It seems like roasteries are popping up all across the country lately and Charleston, S.C. is no exception. Since our review of Black Tap Coffee back in 2013, this beautiful and quality-driven coffee shop has taken on its own roasting operations, further extending their commitment to superior coffee and and to Charleston’s community. When we last visited Black Tap, they were skillfully serving up Counter Culture coffee and offering a variety of pastries from Wild Flour, a local bakery. Now, almost two years later, they’re still serving Wild Flour’s baked goods (though they’ve added a few new items like a banana nutella turnover, a ham and cheese turnover, and a mini quiche) and still preparing good, handcrafted coffee products for all of their customers in a clean, modern space, but they’re no longer a Counter Culture account; instead, they roast their own beans. We caught up with Ross Jett, co-owner of Black Tap Coffee, to ask him a few questions about this big change and get some pointers for any aspiring shop-turned-roaster.
Since we last talked, you all have started to roast your own beans. What prompted the transition? What kind of hurdles did you have to leap?
The move from being a Counter Culture account to roasting our own coffee came partly out of necessity and partly out of demand. As the owner of a growing business and the head of a dedicated, loyal staff, its my responsibility to enable my best employees to grow with the business. Tripp Gandy, who is now our roaster and green buyer, was one such employee. I recognized in him one of the best coffee palates I’ve ever encountered, as well as the traits of a good technician. We hired Mike Ebert, former president of the SCAA, to do a roaster 101 boot camp with us and from there, we spent almost a year borrowing time on someone else’s Probat L12 to practice and learn. Throughout that time, we were still a Counter Culture account, but when we were able to find our own roasting facility and secure the Loring S15 falcon, we were ready to jump in with both feet.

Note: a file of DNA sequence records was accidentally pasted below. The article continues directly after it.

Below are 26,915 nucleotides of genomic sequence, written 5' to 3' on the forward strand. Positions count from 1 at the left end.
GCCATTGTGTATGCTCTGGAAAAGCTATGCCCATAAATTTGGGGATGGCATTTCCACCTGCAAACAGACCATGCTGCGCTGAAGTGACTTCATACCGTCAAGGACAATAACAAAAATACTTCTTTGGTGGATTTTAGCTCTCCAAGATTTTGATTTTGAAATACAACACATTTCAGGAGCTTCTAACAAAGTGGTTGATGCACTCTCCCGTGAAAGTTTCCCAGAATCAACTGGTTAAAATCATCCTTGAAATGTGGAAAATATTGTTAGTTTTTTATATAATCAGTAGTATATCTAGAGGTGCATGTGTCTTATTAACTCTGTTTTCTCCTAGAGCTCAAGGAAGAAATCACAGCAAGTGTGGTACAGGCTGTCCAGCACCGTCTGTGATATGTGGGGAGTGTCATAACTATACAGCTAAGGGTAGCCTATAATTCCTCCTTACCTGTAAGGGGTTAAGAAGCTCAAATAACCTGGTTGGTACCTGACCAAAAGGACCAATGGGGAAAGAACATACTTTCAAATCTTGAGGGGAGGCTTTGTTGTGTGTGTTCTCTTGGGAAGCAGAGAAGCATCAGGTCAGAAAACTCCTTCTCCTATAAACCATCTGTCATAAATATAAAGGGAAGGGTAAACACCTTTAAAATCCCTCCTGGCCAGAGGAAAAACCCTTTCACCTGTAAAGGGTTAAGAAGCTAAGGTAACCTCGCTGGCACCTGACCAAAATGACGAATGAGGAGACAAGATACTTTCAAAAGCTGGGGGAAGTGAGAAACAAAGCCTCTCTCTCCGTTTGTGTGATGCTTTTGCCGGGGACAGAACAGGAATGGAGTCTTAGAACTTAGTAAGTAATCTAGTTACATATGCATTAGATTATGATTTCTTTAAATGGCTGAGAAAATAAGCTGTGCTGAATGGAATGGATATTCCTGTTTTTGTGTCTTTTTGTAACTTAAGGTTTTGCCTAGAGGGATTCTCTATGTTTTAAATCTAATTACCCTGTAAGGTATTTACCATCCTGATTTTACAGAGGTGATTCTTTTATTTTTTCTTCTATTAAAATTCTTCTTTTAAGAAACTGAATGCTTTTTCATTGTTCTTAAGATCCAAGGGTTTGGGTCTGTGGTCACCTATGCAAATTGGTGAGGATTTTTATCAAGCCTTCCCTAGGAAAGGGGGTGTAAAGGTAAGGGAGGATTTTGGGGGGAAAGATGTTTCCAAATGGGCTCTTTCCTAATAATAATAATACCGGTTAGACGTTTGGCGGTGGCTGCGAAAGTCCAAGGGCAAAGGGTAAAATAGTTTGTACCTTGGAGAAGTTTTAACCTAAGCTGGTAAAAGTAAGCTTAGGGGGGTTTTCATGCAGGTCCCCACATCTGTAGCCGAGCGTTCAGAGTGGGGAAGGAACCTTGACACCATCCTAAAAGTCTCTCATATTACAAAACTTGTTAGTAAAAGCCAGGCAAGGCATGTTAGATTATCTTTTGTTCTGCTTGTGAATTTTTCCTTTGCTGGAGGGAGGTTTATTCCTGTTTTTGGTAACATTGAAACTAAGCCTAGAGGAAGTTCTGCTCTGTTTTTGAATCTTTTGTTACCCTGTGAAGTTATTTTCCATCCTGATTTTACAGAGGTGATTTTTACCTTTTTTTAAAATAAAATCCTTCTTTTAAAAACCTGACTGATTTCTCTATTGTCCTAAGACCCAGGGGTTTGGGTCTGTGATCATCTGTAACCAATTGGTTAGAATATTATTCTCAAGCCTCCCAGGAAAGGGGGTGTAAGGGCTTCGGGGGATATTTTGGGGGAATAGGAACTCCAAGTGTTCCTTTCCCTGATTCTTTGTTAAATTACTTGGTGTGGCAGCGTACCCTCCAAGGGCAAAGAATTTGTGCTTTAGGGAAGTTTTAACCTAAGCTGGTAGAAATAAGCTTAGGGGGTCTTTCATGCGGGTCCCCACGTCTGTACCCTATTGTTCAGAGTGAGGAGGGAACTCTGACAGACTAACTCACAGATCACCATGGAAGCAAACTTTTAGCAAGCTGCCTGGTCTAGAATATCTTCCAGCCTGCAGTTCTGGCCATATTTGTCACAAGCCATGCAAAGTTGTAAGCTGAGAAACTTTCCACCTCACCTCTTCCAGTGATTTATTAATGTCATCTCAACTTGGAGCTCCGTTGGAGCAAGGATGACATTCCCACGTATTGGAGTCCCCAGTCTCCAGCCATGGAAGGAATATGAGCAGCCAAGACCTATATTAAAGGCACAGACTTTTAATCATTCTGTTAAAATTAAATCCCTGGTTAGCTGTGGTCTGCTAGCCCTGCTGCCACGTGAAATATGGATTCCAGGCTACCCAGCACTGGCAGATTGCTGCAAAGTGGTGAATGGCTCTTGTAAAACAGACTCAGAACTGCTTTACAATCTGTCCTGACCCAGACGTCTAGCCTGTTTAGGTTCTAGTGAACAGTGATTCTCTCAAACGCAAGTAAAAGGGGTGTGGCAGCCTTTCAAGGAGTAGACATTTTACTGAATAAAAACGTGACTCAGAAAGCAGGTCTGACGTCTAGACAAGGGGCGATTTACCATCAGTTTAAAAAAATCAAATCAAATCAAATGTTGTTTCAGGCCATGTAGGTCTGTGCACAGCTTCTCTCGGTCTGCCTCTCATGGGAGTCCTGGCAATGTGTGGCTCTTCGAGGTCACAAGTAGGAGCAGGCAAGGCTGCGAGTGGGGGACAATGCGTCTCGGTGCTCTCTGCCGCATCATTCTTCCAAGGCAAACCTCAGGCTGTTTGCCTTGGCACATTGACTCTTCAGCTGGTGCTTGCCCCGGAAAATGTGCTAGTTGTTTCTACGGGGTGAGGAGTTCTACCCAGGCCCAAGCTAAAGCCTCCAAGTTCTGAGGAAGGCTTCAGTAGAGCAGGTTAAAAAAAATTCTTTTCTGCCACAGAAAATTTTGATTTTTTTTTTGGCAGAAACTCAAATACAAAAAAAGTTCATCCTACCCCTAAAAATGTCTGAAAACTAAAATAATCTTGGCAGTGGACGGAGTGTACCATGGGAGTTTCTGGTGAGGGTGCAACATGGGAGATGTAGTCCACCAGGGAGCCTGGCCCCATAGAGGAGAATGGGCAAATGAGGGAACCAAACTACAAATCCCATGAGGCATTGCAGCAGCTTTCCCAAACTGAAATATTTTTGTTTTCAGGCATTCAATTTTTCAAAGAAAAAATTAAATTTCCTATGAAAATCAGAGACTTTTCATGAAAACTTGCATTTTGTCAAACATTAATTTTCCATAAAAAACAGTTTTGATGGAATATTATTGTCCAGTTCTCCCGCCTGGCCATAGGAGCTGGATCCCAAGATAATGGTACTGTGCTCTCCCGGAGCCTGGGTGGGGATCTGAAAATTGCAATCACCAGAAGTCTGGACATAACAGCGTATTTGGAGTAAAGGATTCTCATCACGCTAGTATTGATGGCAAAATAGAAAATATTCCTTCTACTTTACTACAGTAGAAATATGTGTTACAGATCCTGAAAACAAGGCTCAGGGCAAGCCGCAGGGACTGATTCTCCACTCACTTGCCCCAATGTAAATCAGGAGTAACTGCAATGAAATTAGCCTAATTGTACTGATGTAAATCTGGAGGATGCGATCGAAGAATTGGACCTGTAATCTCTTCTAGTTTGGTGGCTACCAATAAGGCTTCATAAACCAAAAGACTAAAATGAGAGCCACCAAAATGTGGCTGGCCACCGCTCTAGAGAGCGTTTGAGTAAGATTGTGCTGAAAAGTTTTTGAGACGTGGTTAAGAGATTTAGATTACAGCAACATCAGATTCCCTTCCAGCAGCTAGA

There was also a big opportunity for us as a brand to start roasting. Charleston had no specialty roaster they could call their own.
There was also a big opportunity for us as a brand to start roasting. Charleston had no specialty roaster they could call their own. All the local roasters have been around for decades and practice a very old school approach to sourcing and roasting. We knew a city like Charleston, having perhaps the highest concentration of outstanding restaurants given its size, needed a coffee provider that could match the experience people have here with the food. We had a few restaurants already asking for our coffee before we started and we also had a bunch of people from out of the area asking us to send them coffee, so it seemed like a missed opportunity every time we had to refer them out to Counter Culture.
Do you source your own coffee or do you partner with an importer?
We have not partnered exclusively with any one particular importer. There are plenty of roasters that have popped up in the last 5 years that buy whatever Coffee Shrub or some other importer has on the menu, but that’s a lazy way to source coffee and a program will rise and fall if they’re blindly buying coffee like that. We get dozens of samples in from several different importers and we sample roast and cup them multiple times over before we decide if something makes the cut.